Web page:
exceeds the federal poverty level.
The bill dropped an APA-supported provision for oversight requirements for
states that seek to use restrictive formulary policies for atypical
antipsychotic and antidepressant drugs.
The cost-sharing provisions could save about $1.9 billion over five years,
a figure that jumps to $9.7 billion when projected 10 years out, according to
Congressional Budget Office estimates.
The Medicare cuts came from a wide variety of sources, although significant
savings came from lower payments for some imaging services, spending on which
has grown faster than any other service in recent years.
Lawmakers also found $6.5 billion in savings through a Bush administration
plan to give higher Medicare payments to insurers that cover sicker patients
and lower payments to plans that enroll healthier beneficiaries.
The measure kept alive a fund included in the 2003 prescription drug law
designed to encourage preferred provider organizations to participate in
Medicare. An earlier version aimed to eliminate the fund, and save $5.4
billion over five years.
The measure also provides medical relief to hurricane victims and expands
some programs, including one for disabled children.
Congress approved a Department of Health and Human Services budget in
December 2005 that includes a 1 percent across-the-board cut, except for
veterans programs, from Fiscal 2005 levels. The measure included an additional
$30 million from the earlier version of the spending bill toward
implementation of the new Medicare prescription drug program.
The National Institutes of Health (NIH) received its smallest percentage
increase since 1970. The Center for Mental Health Services (CMHS) was cut by
"We knew that was coming, and Congress had to use that to trim the
budget and trim spending," said Lizbet Boroughs, deputy director of
APA's DGR. "However, when you are talking about cutting $220 million out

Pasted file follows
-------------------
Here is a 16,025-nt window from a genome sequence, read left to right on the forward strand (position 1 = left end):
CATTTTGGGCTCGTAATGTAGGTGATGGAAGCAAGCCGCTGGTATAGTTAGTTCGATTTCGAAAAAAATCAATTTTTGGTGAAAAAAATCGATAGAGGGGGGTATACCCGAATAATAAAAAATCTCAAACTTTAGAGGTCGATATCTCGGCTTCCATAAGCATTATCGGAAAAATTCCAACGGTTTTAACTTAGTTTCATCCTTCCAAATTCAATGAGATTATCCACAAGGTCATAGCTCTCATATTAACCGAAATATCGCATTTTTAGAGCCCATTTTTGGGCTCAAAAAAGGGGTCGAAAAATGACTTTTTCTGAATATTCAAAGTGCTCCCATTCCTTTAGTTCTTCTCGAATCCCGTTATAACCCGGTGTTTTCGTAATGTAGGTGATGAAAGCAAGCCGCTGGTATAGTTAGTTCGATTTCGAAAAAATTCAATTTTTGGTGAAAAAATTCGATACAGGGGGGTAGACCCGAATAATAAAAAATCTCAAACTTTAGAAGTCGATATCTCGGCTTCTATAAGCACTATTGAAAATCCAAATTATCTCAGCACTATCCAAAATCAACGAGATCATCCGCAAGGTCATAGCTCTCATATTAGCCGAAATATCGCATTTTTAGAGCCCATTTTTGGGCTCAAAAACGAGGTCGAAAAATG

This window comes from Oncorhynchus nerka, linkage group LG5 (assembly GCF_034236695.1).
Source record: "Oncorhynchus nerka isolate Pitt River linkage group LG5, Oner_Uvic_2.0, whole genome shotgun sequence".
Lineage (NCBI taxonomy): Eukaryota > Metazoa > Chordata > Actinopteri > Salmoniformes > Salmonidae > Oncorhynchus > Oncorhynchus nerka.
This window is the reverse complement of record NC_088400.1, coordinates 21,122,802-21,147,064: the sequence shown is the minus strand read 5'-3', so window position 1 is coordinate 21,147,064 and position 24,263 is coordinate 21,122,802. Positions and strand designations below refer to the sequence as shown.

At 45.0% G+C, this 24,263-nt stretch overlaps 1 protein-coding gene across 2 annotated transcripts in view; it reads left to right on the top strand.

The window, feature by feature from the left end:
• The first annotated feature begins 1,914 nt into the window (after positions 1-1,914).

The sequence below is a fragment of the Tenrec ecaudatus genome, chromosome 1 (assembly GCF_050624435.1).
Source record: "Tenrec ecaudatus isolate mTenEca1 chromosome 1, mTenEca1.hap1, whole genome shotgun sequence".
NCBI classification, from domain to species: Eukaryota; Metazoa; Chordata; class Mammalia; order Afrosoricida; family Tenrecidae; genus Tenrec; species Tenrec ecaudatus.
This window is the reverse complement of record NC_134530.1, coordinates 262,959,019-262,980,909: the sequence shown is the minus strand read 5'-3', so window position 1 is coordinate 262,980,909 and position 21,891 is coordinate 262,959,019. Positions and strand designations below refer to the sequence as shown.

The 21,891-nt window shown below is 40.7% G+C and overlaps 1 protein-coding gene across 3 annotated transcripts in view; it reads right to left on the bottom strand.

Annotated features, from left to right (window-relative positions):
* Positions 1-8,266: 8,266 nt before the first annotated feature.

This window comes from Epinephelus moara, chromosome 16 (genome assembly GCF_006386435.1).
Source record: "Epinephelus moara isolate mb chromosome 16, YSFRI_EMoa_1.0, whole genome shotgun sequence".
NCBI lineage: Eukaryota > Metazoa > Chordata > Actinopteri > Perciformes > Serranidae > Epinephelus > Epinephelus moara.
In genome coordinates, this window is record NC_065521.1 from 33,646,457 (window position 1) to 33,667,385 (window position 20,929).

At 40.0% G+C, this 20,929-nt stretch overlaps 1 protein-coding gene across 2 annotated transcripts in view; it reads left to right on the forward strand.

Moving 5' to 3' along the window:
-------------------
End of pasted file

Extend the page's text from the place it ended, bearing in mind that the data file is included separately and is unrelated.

of an agency like NIH, that is significant."
Among the practical implications of such cuts is the decision of the
Substance Abuse and Mental Health Services Administration (SAMHSA) to reduce
the amount it can offer its grant recipients. For instance, instead of funding
85 percent of a grant application, the agency might be able to pay only 82
percent or 83 percent of an application.
There have been no specific agency statements about what trade-offs they
will make to meet the lower budget limit. The cut is also expected to trim the
rate at which the NIH approves new research grants from the 2005 rate of 22
percent to an expected rate of 19.5 percent. Similar impacts are expected at
SAMHSA and CMS.
Congress also moved to shore up mental health services for veterans by
designating $2.2 billion of the $22.5 billion Department of Veterans Affairs
medical services budget for mental health care.
"The language is very clear, and Congress was very emphatic, but now
it is up to advocacy groups to hold the VA accountable," Boroughs said
about the mental health funding designation.
The measure also instructs the VA to come up with a plan to establish
Posttraumatic Stress Disorder Clinical Teams at every medical center in part
because of concern that large numbers of soldiers returning from Iraq and
Afghanistan are suffering from the disorder. ▪